Conditions at the once regal hotel were better than anywhere else in town but less than inviting, she recalled.
‘We had no heat or hot water,’ she said. ‘In the wintertime it was ice cold. The food was all cold storage – nothing was taken from the German economy at all – powdered eggs and coffee for breakfast, cereal, cold fruit…’
To help the workers temporarily forget the revelations they were recording about euthanasia, sterilization, poison injections and more, Spitz said, the American government provided entertainment in the form of German orchestras and trapeze acts. The workers also bonded with the American soldiers who were working with them and were housed with them at the hotel. Spitz would marry one such GI, an army officer who had been in charge of 22 major Nazi defendants.
Back in America, however, family life helped Spitz put her own experiences in Nuremberg behind her. ‘I became a military wife for a while and traveled with him to two bases in the US, reporting court-martial cases. We had two sons and eventually came to Denver. I started working as a Denver District Court reporter within eight years of Nuremberg,’ she said, trailing off.
In 1972, when Spitz’s husband returned from a stint in Korea, the couple divorced. Around then, in the days before stenotype recording, Spitz’s high-speed manual shorthand skills landed her a job as a parliamentary reporter in the House of Representatives. In 10 years of work there she would record the State of the Union addresses of presidents Richard Nixon, Gerald Ford, Jimmy Carter and Ronald Reagan, as well as addresses to Congress by visiting heads of state.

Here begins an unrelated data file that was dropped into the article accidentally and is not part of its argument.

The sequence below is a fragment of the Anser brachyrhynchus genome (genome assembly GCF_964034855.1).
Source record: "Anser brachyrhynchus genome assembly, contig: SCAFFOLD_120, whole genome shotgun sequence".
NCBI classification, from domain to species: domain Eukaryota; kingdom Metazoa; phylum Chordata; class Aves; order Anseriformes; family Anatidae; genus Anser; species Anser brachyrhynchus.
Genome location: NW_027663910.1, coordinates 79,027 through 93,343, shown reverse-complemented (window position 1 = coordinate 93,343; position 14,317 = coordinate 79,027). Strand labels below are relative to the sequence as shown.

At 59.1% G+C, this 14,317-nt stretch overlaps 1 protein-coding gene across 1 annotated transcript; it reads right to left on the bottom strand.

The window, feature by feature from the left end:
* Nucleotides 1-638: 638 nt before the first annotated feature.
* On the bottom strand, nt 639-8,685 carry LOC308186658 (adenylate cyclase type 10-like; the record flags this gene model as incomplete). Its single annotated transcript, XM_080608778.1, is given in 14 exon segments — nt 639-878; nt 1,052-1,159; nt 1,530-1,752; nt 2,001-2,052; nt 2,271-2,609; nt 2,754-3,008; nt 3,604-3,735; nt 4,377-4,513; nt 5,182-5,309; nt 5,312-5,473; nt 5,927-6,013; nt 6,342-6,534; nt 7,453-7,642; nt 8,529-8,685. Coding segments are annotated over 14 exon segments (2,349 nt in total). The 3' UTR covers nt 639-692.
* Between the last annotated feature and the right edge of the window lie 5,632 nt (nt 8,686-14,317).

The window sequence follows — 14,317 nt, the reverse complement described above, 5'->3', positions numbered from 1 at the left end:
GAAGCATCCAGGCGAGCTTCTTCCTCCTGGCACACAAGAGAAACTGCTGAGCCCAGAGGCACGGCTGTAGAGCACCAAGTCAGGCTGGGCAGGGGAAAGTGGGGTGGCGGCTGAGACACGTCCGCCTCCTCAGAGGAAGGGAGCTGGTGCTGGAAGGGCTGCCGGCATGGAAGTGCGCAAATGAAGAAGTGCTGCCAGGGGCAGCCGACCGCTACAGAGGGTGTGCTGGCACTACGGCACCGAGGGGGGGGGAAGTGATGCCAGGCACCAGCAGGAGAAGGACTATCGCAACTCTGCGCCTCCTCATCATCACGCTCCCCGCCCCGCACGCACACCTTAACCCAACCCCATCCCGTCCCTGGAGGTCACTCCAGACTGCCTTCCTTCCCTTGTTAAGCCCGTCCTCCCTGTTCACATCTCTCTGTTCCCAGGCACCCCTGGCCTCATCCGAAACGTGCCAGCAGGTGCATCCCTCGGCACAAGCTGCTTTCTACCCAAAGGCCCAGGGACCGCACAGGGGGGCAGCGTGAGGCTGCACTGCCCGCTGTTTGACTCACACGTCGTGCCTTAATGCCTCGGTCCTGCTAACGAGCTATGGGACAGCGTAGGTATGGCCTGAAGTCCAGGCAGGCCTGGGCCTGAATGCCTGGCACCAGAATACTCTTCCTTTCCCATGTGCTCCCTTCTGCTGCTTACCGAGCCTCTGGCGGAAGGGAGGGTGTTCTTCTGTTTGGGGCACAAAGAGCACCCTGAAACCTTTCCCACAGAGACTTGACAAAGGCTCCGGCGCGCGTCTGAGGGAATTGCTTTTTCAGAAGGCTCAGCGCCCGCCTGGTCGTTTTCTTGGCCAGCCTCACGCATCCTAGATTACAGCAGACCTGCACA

It was not until a few years later that Spitz, retired from court reporting and living again in the Denver area, would revisit her days in Nuremberg.
‘I never talked about my experiences until 1987, when a high school teacher in my Denver suburb referred to the Holocaust as the ‘Holohoax,” she said. That got her blood boiling. ‘I had brought home photographs with me of captured German film… I had all of this stored away for 40 years in a box. I got it all out and started making a lecture.’
Spitz started speaking to attorneys’ groups, then to local schoolchildren. Since then she has spoken to audiences all over the country, gaining attention from local and national media, and even spent five years on the board of the University of Denver‘s Holocaust Awareness Institute. After Steven Spielberg’s Shoah Foundation filled three tapes with an interview of her in late 1995, Spitz started thinking about writing a book.
Since her fellow World War II court reporters were all several years older than her, Spitz fears that she is one of the last surviving witnesses to the testimony given at Nuremberg. Speaking with her, it is clear that the still- energetic octogenarian is infuriated that thousands today would deny what she heard with her own ears and saw with her own eyes. Doctors from Hell, she said, is her way of fighting them.